Human ingenuity will never cease to amaze me. And neither will the way that science makes its way into nearly every facet of our daily lives.
Especially when it comes to extreme sports. In fact, from wingsuit base jumping to ice climbing, these unbelievable sports wouldn’t exist without making use of scientific principles.
Take what I’ve been seeing more and more off the coast of California in the last year.
Kite surfing is nothing new. You combine a huge inflatable, curved kite and a short surfboard and you go sailing across the top of the water.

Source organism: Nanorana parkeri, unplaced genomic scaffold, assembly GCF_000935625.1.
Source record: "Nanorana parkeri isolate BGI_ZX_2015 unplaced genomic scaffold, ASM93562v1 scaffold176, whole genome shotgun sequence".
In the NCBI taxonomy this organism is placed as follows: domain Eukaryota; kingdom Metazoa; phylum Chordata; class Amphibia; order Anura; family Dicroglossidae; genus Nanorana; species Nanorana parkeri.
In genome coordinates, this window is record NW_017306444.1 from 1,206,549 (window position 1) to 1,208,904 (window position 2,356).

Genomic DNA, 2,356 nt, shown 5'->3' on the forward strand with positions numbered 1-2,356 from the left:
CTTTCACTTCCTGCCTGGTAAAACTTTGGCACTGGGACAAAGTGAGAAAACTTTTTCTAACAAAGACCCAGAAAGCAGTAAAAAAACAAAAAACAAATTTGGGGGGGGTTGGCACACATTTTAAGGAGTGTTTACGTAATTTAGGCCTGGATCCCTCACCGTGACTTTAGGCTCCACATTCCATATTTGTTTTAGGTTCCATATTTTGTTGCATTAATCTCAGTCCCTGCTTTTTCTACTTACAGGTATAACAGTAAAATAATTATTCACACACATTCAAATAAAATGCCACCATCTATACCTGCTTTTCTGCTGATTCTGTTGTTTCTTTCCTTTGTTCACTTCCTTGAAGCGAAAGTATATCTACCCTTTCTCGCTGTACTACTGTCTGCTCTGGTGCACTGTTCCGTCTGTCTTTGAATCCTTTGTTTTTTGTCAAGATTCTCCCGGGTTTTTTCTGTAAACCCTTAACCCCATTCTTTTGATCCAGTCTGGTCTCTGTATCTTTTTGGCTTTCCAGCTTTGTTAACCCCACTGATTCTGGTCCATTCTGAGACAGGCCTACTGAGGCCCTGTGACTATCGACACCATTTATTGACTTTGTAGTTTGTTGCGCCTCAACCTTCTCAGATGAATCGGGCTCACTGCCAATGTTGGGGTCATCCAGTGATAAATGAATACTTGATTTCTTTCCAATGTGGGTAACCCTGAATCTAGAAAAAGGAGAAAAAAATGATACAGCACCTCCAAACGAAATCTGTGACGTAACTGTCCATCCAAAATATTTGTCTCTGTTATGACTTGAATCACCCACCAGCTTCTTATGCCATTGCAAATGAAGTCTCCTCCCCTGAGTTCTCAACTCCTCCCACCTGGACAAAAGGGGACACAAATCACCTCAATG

At some point, someone must have said to themselves: “This is really great, but I want to go faster. And I want to take advantage of really windy days, but not put up with the choppy surf that high winds create.
Someone, somewhere, must have seen—or ridden—on a hydrofoil boat and noticed that it provides a smooth ride even on choppy seas, it cruises much faster, and turns quicker.
Some smart person attached a hydrofoil to a surfboard and a new sport was born. It makes you do a double take, watching a person sailing three or four feet above the water.
So what’s next?
Once we humans make traveling into space an everyday thing, it wouldn’t be out of the question to see someone whizzing by at a million miles an hour on solar wind sail.
And after that? It’s anyone’s guess. Black hole base jumping? Pulsar catapults?
(If you’re really interesting in the principle of using foils to lift a boat, here’s what MIT says about it: hydrofoils